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Kentucky Blood, Prologue

Book I

Homos Ferus


Fayette County, Kentucky

April 1964


       The little girl danced in the dust around the fire that leapt higher than the roof of the rotting shack. Her bare feet and legs moved in awkward rhythm, her steps keeping time with two distinct beats: the car radio streaming through the open doors of the old green Plymouth, and him, his ‘shine sloppy steps. 

He had come back. She knew he would.

Her dress, one of his filthy discarded shirts, flared as she spun. 

She felt bigger, stretched, like her reflection in the sun-hit metal of the bumper. And he was bright like the fire. He smiled at her, and she basked in it.

He had come back and wasn’t angry with her, didn’t hate her for what she had done. And this made her giddy.

So grateful that she did not even think about the men lying bitten in the shack.

So enthralled that she did not even care that her mother sat on the sagging porch with her baby brothers, glaring at her. The boys climbing her stick frame like raccoons on a dead pine.

And though the girl was young enough to have a mouth full of baby teeth, she knew that her mother did indeed hate her, had said so, before the fire, before the dancing, while they were gathering things from inside, stacking them on the steps.


“What did she do to them? They’re dead, Hank! Why couldn’t she have just…disappeared? That’s what you said. You said you would take care of it.”

“I am taking care of it. It is a whole new thing now. They find those boys in there and I’m as good as hanged.”

He was drinking from the bottle again, clear as creek water, and throwing things, sticks and grocery bags and all manner of trash into the fire. Graceless, he turned and tossed a bag of potatoes, blue with mold. The wall of flame parted and exhaled a smell of burnt sugar. And the blaze grew higher, a great, hot, roaring beast.

In the quiet part of the girl, the part she trusted, the place she went when the hell began. She knew. She understood that it was all too much. The fire was too big. Her happiness was too bright. She looked around searching for a way to hold onto it, gather it for keeping. She kept him in the corners of her eyes, and still she danced in his wake.

For now, he was her Daddy. He smiled at her and called her Sweetheart. Sweetheart. She rolled the word to the tip of her tongue and savored it like hard candy.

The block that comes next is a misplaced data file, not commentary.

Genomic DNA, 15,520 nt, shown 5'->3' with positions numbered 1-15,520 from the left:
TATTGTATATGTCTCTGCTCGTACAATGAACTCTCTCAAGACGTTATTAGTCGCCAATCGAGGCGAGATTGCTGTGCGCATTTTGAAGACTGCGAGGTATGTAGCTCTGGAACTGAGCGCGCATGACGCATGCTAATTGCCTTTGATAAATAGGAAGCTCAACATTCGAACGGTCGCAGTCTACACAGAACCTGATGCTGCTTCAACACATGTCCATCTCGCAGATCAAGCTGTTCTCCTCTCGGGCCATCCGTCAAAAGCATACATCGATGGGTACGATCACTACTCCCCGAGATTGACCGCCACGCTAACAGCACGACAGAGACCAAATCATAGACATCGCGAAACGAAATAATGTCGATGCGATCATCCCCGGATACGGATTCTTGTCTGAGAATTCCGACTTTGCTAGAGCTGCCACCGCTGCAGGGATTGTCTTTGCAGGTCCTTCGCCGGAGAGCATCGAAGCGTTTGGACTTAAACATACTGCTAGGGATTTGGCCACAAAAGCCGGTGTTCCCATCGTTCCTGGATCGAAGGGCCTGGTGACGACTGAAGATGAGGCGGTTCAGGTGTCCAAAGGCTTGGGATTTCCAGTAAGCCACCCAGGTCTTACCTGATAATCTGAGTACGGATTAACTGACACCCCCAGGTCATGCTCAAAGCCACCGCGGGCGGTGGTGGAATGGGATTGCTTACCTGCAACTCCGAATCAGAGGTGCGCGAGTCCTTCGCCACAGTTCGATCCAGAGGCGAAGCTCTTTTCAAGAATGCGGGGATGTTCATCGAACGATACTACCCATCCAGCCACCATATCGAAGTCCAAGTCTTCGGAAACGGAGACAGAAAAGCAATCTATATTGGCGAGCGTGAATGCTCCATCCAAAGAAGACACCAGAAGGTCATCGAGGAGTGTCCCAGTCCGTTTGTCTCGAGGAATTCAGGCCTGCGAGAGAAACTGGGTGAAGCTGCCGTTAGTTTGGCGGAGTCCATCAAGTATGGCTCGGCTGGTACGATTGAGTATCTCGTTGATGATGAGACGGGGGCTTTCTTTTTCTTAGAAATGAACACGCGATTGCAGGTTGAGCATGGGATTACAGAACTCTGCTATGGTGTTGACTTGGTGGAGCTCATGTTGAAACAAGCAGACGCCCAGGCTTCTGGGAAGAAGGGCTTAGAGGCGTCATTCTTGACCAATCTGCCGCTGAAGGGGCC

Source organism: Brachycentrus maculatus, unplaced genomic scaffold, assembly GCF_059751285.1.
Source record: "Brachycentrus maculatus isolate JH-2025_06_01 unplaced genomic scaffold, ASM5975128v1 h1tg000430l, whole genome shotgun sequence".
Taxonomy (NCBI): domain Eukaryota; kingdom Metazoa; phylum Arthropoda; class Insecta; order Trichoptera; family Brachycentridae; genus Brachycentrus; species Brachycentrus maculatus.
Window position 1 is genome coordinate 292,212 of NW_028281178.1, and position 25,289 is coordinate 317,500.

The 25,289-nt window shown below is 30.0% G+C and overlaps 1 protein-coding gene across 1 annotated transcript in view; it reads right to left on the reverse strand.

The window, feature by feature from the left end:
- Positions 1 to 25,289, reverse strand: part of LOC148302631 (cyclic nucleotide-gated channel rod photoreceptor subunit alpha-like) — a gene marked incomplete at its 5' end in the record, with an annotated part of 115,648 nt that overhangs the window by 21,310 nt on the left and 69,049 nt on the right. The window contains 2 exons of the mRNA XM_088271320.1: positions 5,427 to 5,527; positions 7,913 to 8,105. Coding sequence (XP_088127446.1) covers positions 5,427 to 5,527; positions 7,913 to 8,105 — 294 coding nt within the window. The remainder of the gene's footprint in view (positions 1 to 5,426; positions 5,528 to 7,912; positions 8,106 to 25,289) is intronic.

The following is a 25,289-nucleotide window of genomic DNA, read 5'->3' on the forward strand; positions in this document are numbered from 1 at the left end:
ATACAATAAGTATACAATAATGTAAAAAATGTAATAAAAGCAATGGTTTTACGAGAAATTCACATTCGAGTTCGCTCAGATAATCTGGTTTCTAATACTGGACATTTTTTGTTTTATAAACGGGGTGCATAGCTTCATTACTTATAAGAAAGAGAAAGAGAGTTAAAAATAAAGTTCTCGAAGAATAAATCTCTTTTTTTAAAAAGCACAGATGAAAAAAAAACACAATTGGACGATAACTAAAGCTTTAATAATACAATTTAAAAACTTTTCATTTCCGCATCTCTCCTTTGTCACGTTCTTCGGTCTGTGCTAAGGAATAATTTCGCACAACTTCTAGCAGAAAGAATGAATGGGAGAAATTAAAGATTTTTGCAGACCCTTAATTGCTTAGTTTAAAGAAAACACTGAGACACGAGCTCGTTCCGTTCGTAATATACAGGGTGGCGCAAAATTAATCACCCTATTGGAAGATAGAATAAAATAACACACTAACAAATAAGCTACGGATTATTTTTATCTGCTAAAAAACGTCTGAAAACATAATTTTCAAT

But then the things he was feeding the fire were wrong. Her mother’s shoes, the boys’ toy truck, a wooden chair.

Her step stuttered when he reached for the only thing on the stairs that was hers. A thin baby blanket, colorless with age. He tossed it sideways. It unfurled tattered wings and dissolved as it fell. And with it her hope.

He took a pack of cigarettes from his shirt pocket. This he did not throw, but shook one out and reached it in the fork of his fingers to touch the flames.

His shadow moved away from her, around the fire pit, toward her mother and the boys.

Her heart told her to stay close. But she knew better than to trust her heart. It was as fickle as the rest of her. Her feet stopped cold, and the smile fell from her face.

Her mother shook her head. 

The girl’s ears could not hear his words. 

A warm wetness splashed down her naked legs, startling her. Her body heard him perfectly.

Her mother shook her head again, harder.

He loomed over them black-winged with rage. “You got a better idea? Now’s the time.”

Her mother shrank from him, gathering the boys into the folds of her dirty yellow dress showing thin white legs.

He flipped the cigarette easily back into the fire and took hard hold of her mother’s arm. He dragged her with the boys still clinging, and flung them into the seat of the car.

He slammed the door on her mother’s cries. The boys didn’t make a sound. He walked around to the back seat and took out a red, rusted gas can. He held out his free arm to balance the weight. It sloshed and spilled as he walked up the porch steps. The harsh smell topped the smoke and pulled at the hairs inside her nose.

He went in the door and she heard the liquid gurgle as he emptied the can.

He was in there with the men, the ones who had hurt her.

He came out and stood on the porch with the can in his hand.

He turned and looked down at her. She stood still in the wetted dirt. For a single moment, she lit with fresh hope.

He looked away. He went down the steps and reached for the fire. He took two flaming sticks from the edge and threw them into the gaping mouth of the shack.

She didn’t move, and he didn’t look at her again. He got into the car, and the race of the engine was louder than the machine of the flames. Her mother’s face, broken through the cracked windshield. The car was going backwards and becoming small.